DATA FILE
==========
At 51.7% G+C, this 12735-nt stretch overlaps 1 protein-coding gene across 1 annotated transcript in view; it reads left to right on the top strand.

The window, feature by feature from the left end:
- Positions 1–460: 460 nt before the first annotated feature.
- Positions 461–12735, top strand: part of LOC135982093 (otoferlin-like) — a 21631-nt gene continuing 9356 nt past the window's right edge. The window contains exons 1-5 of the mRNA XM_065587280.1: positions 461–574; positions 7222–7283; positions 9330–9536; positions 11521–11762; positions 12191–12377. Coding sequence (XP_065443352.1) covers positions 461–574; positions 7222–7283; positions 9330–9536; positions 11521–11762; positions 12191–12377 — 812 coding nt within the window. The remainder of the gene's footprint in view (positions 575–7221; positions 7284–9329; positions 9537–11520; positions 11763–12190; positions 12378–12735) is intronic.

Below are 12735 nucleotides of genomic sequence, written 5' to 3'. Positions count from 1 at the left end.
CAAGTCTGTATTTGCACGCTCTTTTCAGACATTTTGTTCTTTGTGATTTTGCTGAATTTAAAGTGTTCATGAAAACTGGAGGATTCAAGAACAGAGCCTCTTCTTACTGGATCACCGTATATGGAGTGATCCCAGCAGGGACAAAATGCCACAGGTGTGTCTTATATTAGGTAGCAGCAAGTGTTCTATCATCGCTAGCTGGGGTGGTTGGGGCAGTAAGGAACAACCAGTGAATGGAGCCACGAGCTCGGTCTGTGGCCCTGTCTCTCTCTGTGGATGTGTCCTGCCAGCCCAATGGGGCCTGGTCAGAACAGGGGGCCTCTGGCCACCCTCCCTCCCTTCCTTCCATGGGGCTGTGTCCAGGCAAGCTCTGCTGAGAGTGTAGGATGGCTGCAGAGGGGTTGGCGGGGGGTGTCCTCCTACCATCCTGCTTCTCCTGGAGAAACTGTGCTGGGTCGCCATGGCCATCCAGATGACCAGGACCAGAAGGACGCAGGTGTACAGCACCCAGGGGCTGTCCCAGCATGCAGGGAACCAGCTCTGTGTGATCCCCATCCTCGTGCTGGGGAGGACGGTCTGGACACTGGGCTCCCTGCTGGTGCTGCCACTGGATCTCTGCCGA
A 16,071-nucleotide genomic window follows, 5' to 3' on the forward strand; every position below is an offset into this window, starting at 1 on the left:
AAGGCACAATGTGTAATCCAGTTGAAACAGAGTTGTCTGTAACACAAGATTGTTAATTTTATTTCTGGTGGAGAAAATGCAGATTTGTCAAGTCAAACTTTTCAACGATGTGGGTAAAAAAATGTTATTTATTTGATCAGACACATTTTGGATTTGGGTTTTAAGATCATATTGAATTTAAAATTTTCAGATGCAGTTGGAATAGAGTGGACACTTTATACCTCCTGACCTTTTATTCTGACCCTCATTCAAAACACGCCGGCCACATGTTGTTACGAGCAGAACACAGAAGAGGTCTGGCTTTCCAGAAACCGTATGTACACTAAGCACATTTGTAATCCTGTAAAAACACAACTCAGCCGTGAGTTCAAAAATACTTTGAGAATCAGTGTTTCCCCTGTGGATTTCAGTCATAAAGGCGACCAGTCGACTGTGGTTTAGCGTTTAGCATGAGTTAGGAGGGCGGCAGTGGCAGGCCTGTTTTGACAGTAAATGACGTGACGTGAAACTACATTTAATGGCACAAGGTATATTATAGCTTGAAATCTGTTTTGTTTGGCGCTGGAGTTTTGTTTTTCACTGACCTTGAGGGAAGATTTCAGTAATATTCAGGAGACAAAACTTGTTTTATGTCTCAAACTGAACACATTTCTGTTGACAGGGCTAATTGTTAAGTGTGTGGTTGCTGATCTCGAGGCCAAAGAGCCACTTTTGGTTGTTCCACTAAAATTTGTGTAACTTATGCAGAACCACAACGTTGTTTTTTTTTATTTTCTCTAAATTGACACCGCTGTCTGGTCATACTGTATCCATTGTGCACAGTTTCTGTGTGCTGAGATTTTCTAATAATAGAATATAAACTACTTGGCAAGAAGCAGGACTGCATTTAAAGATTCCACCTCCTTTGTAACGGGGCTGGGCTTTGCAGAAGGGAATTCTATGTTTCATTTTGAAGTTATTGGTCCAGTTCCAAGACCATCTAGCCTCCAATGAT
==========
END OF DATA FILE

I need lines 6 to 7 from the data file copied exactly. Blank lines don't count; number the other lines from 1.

CAAGTCTGTATTTGCACGCTCTTTTCAGACATTTTGTTCTTTGTGATTTTGCTGAATTTAAAGTGTTCATGAAAACTGGAGGATTCAAGAACAGAGCCTCTTCTTACTGGATCACCGTATATGGAGTGATCCCAGCAGGGACAAAATGCCACAGGTGTGTCTTATATTAGGTAGCAGCAAGTGTTCTATCATCGCTAGCTGGGGTGGTTGGGGCAGTAAGGAACAACCAGTGAATGGAGCCACGAGCTCGGTCTGTGGCCCTGTCTCTCTCTGTGGATGTGTCCTGCCAGCCCAATGGGGCCTGGTCAGAACAGGGGGCCTCTGGCCACCCTCCCTCCCTTCCTTCCATGGGGCTGTGTCCAGGCAAGCTCTGCTGAGAGTGTAGGATGGCTGCAGAGGGGTTGGCGGGGGGTGTCCTCCTACCATCCTGCTTCTCCTGGAGAAACTGTGCTGGGTCGCCATGGCCATCCAGATGACCAGGACCAGAAGGACGCAGGTGTACAGCACCCAGGGGCTGTCCCAGCATGCAGGGAACCAGCTCTGTGTGATCCCCATCCTCGTGCTGGGGAGGACGGTCTGGACACTGGGCTCCCTGCTGGTGCTGCCACTGGATCTCTGCCGA
A 16,071-nucleotide genomic window follows, 5' to 3' on the forward strand; every position below is an offset into this window, starting at 1 on the left: